The never-before-told story of the momentous season torn in half by the bitter players strike.
1981 was a watershed moment in American sports, when players turned an oligarchy of owners into a game where they had a real voice. Midway through the season, a game-changing strike ripped baseball apart, the first time a season had ever been stopped in the middle because of a strike. Marvin Miller and the MLB Players Association squared off against Baseball Commissioner Bowie Kuhn and the owners in a fight to protect players rights to free agency and defend America's pastime.
Though a time bomb was ticking as the 1981 season began, the game rose to impressive---and now legendary---heights. Pete Rose chased Stan Musial's National League hit record and rookie Fernando Valenzuela was creating a sensation as the best pitcher in the majors when the stadiums went dark and the players went on strike.
For the first time in modern history, there were first- and second-half champions; the two teams with the overall best records in the National League were not awarded play-off berths. When the season resumed after an absence of 712 games, Rose's resumption of his pursuit, the resurgence of Reggie Jackson, the rise of the Montreal Expos, and a Nolan Ryan no-hitter became notable events. The Dodgers bested their longtime rivals in a Yankees-Dodgers World Series, the last classic matchup of those storied opponents.
Sourcing incredible and extensive interviews with almost all of the major participants in the strike, Split Season: 1981 returns us to the on- and off-field drama of an unforgettable baseball year.
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About the Author
Jeff Katz is the Mayor of Cooperstown, the “Birthplace of Baseball” and home to the National Baseball Hall of Fame and Museum. He is the author of The Kansas City A’s&The Wrong Half of the Yankees. He was a featured speaker during a “New York baseball” program put on by The National Baseball Hall of Fame and Museum in Cooperstown, NY. He is a member of The Society for American Baseball Research (SABR).
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Split Season: 1981
Fernandonomia, the Bronx Zoo, and the Strike that Saved Baseball
By Jeff Katz
St. Martin's PressCopyright © 2015 Jeff Katz
All rights reserved.
PRE-PRE-SEASON DECEMBER 1980–FEBRUARY 1981
Nineteen eighty closed on a somber note. John Lennon was dead, brutally gunned down in front of his New York City apartment. But with the martyred Beatle's "(Just Like) Starting Over" topping the charts, fans and nonfans rushing to buy the now-dead Beatle's latest single, January 1981 seemed a bit more hopeful. Though the economy fluctuated from mild recession to weak recovery, Americans hoped that better days were on their way. Ronald Reagan, delivering a smiley, positive message, trounced gloomy Jimmy Carter in the November election. Reagan seemed to be able to deliver immediately; the hostages in Iran, held captive since November 1979, were released hours after his swearing in.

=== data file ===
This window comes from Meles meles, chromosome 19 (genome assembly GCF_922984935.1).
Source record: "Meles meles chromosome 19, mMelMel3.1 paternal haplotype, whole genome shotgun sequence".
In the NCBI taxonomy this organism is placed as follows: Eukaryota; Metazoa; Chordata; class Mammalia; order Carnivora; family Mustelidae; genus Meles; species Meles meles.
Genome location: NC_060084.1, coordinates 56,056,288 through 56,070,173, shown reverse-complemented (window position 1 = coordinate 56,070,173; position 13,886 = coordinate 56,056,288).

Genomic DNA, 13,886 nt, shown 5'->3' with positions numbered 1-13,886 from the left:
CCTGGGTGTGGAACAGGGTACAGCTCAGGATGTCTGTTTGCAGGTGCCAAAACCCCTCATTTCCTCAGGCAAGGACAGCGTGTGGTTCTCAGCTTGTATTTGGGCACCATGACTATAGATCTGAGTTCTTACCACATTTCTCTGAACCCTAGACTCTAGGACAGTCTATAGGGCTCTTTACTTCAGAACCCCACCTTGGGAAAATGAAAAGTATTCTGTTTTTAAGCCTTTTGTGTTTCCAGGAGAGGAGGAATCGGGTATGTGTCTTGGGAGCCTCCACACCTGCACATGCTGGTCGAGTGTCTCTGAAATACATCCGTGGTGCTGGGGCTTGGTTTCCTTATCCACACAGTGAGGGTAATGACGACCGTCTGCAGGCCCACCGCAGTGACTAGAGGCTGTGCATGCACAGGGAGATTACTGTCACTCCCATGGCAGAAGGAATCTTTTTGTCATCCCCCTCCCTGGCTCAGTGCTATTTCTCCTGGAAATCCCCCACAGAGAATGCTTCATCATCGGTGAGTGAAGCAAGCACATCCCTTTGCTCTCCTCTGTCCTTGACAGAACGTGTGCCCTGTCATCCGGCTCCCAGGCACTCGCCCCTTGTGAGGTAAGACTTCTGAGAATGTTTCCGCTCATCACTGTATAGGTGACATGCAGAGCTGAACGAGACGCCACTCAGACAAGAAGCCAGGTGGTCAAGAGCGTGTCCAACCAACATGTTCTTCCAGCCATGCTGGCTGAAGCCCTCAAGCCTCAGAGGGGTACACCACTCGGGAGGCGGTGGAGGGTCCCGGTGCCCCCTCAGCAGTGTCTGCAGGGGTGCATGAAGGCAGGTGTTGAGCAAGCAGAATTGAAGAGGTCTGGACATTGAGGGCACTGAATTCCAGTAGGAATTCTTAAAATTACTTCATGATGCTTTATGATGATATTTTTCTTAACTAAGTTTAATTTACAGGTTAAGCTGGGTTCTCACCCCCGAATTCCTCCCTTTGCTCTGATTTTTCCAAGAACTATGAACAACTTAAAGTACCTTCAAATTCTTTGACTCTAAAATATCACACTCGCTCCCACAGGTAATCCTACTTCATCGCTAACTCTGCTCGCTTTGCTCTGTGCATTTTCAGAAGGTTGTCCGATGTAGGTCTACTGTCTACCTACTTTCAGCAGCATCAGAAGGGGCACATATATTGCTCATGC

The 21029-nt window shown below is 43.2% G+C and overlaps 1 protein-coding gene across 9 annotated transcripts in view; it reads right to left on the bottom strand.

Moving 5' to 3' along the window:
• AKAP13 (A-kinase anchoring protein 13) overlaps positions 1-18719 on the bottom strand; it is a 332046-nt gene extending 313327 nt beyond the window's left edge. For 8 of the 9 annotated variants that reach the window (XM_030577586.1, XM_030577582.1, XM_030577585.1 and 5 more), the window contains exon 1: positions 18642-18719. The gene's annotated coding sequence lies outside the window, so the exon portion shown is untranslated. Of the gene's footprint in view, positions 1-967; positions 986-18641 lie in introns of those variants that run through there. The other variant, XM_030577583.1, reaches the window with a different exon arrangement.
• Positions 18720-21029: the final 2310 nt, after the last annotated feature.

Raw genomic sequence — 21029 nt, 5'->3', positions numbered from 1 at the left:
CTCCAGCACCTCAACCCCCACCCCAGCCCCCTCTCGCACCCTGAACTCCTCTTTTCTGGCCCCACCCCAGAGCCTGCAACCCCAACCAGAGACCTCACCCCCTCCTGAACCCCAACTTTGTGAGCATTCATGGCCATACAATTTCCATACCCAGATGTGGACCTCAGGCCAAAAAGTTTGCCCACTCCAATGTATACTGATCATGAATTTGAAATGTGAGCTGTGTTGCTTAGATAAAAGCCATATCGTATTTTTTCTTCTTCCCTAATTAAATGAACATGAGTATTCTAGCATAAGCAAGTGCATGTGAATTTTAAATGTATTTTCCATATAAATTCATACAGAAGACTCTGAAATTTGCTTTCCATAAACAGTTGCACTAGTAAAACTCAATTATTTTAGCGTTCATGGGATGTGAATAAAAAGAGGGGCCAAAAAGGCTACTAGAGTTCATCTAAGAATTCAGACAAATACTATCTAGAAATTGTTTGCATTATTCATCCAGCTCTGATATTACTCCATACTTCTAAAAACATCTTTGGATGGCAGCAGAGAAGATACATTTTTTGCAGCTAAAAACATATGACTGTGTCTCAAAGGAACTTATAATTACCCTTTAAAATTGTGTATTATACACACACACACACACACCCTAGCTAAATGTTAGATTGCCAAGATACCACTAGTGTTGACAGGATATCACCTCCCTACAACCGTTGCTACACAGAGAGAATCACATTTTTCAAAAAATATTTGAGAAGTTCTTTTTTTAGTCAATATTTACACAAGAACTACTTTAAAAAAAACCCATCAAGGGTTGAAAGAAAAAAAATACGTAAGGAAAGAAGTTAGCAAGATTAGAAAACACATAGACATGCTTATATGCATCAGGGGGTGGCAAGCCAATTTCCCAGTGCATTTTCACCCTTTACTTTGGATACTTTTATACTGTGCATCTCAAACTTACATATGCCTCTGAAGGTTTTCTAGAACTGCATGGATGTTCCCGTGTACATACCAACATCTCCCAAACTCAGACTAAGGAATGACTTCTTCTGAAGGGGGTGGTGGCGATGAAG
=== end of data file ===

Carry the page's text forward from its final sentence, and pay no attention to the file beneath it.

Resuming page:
It was a good time to be a conservative and a capitalist. The entire nation loved J. R. Ewing, the conniving, moneygrubbing oilman from the number-one-rated television show, Dallas. While the public worshipped J.R. and envied his rich and famous ways, that was fantasy. In reality, unemployment remained high and workers were under more and more strain. TV viewers watched Dallas, but moviegoers were flocking to see 9 to 5, the box-office smash about everyday stiffs exacting revenge on a tyrannically evil boss. The gap between winners and losers seemed large and ever growing.
Dave Winfield was a winner. There he was, gripping a bat, smiling widely, the picture of content in full Yankee splendor in front of a bloodred backdrop. In 1981, no one made a better fashion leap than Winfield, trading in the visually repugnant yellow-and-brown uniform of the San Diego Padres for Yankee pinstripes.
The first Sports Illustrated of the New Year heralded, "The Man Who Hit the Jackpot." The free-agent prize of 1980, David Mark Winfield, had signed a 10-year, $15 million deal on December 15, a pact that could, with inflation adjustments, climb as high as $22 million. At 6'6", 220 lbs., Winfield was an athletic dream, a former multisport star at the University of Minnesota, drafted by both the NBA Atlanta Hawks and ABA Utah Stars in basketball, the Minnesota Vikings in football, and the Padres, who selected him as a pitcher with the fourth pick in the first round. In 1973, with no minor league experience, he made his major league debut.
It didn't take long for Winfield to make an impact. By 1978, he was a star; by the following year a superstar and Most Valuable Player candidate. With his contract expiring at the end of the 1980 season, talks began between Winfield; his agent, Al Frohman; and Padres president Ballard Smith, son-in-law of Padres owner Ray Kroc, the man who created McDonald's.